- Sep 16, '09 by dsportsdcI am a DC working my way through school to ultimately become an FNP. I was in the first cohort (class) for MidAmerica, which has been discussed here quite a bit. We completed our BSN coursework in June (35 graduated with their BSN) and I am happy to report passing the NCLEX in August. I'm still in full-time chiro practice, so my schedule really doesn't fit with many nursing gigs out there. But, I have looked!
The MidAm program was good, for the most part. I anticipated, and experienced, growing pains as we forged a new path. Fortunately, I survived intact. We are now beginning two "head-start" classes that will roll into the MSN program that officially starts in January.
I was surprised to hear that there are other DCs out there who have already moved to nursing, and especially pleased to hear that it was a good move for you! I have spoken with a PM&R doc about my plans to be an FNP and she was blown away with excitement! She actually told me that she would hire me as soon as I finish....and that was when I was only 3 semesters into the BSN! Time will tell, but she actually said, "A chiropractor and an NP in one! What could be better?"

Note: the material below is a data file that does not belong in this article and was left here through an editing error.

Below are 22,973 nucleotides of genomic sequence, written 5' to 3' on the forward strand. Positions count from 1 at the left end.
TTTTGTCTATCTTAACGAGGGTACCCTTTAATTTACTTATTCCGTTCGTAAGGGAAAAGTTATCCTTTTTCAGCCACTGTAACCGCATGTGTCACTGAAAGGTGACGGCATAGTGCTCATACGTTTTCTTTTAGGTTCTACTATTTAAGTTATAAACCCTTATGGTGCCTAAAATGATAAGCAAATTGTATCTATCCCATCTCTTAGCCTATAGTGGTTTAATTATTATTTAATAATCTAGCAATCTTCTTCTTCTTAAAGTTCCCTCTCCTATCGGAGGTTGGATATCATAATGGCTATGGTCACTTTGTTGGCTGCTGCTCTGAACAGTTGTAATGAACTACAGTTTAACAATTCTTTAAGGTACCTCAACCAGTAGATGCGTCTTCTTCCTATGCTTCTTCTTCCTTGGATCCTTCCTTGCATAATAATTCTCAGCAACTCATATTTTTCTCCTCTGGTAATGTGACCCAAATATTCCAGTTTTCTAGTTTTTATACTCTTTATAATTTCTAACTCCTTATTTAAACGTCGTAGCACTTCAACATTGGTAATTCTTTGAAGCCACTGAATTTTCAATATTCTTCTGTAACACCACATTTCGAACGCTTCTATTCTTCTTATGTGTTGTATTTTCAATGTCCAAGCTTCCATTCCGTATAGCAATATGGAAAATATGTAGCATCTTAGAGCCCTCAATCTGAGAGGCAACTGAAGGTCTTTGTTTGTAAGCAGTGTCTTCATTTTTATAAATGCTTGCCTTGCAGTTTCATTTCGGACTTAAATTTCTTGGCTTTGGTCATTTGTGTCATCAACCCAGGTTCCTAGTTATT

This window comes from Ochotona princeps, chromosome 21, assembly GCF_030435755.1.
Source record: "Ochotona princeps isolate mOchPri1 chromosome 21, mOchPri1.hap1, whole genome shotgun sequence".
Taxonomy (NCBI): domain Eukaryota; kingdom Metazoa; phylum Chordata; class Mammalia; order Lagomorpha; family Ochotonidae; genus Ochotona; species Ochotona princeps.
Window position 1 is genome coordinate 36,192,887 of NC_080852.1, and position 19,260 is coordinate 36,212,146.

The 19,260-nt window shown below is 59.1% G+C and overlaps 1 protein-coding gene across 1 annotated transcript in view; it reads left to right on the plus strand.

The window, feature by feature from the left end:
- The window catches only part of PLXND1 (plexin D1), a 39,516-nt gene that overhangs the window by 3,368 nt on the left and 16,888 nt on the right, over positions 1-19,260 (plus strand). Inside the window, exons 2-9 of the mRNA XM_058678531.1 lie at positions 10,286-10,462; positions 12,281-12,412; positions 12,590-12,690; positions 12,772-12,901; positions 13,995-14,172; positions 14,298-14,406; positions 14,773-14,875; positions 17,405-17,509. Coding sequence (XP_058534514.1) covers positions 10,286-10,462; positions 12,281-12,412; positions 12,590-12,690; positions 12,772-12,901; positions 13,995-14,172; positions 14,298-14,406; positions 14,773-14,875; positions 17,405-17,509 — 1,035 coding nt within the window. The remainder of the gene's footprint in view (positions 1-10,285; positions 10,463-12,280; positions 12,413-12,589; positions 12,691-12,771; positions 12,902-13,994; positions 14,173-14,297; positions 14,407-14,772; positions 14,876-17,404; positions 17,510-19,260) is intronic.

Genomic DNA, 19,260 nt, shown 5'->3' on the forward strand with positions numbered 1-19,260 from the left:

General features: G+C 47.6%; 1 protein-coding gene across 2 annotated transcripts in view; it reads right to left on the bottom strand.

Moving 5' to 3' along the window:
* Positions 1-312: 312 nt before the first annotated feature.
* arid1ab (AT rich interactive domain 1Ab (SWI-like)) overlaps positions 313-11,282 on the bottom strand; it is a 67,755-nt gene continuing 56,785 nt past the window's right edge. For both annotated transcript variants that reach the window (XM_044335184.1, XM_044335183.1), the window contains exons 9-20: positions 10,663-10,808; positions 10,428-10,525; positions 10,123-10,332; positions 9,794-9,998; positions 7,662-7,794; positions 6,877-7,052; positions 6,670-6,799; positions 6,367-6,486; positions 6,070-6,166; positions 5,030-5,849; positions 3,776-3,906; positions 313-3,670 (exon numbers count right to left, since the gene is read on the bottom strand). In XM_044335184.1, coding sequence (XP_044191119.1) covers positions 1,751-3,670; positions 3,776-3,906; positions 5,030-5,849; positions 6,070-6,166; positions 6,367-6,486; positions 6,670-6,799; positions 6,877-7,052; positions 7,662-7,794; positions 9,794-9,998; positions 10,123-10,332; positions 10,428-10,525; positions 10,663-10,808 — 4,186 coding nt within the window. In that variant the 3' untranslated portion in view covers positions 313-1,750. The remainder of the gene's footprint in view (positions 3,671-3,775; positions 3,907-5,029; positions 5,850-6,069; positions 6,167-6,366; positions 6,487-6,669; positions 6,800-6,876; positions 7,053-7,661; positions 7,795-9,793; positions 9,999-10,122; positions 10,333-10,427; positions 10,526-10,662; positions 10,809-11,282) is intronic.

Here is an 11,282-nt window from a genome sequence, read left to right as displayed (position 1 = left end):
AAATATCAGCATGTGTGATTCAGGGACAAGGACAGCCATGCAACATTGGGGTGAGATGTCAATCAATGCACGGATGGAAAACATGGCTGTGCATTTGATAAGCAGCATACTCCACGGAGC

For the time being, I would love to work in nursing, but just can't figure it out with my practice. We do have new-grad opportunities here, but they require full-time work. Oh, well. I'll just keep moving to the MSN and will have to decide if I'll hire an associate to run the office or just sell the practice. Although it's complicated, the future is bright!
That's my scattered update on the DC-FNP!
- Sep 16, '09 by ChiroChiros 2005, I applied to a second degree BSN program at TWU. I will know if I am accepted in a couple of months. I looked into the Mid America program, but I could not afford the tuition. I am planning to keep my practice open part time and go to school. Hopefully I will start in January.